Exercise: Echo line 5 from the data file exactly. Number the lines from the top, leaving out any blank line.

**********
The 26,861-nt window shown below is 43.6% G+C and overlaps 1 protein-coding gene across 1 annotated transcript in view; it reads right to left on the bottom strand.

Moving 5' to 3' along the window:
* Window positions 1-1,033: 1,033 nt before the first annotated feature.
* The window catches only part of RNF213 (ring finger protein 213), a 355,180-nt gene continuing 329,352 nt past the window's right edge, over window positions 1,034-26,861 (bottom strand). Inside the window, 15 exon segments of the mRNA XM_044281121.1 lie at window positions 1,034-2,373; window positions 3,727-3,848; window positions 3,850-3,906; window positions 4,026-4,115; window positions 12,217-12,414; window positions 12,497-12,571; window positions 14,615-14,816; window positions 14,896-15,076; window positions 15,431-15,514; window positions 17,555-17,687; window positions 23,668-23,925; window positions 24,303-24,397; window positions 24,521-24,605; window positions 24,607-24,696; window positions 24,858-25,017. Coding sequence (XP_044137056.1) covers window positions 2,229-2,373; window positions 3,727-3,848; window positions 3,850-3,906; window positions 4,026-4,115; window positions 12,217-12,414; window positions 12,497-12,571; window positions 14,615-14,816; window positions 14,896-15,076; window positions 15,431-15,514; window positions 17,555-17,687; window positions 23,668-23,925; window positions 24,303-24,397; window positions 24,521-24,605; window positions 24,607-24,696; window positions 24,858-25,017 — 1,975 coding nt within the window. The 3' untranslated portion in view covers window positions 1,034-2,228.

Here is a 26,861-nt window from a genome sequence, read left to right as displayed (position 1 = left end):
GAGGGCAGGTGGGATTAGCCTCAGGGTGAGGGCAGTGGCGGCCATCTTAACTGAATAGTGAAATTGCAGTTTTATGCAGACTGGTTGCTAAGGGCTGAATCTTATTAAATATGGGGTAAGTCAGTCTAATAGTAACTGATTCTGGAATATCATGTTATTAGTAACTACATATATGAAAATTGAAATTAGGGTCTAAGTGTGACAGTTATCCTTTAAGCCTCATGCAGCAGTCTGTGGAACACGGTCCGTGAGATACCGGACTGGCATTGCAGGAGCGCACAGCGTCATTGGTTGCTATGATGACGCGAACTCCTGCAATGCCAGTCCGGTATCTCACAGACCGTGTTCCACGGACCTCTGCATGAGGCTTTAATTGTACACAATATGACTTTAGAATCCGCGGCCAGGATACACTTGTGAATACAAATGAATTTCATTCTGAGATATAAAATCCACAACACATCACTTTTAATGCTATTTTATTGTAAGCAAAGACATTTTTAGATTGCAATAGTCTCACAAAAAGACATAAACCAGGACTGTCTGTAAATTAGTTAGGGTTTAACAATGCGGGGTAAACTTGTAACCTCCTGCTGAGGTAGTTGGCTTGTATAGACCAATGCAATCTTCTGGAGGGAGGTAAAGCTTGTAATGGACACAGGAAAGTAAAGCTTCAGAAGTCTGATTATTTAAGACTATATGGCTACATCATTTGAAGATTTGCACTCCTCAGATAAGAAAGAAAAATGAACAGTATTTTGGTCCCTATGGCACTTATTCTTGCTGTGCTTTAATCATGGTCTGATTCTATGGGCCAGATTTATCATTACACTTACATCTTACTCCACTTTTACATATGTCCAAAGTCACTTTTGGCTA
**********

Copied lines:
Here is a 26,861-nt window from a genome sequence, read left to right as displayed (position 1 = left end):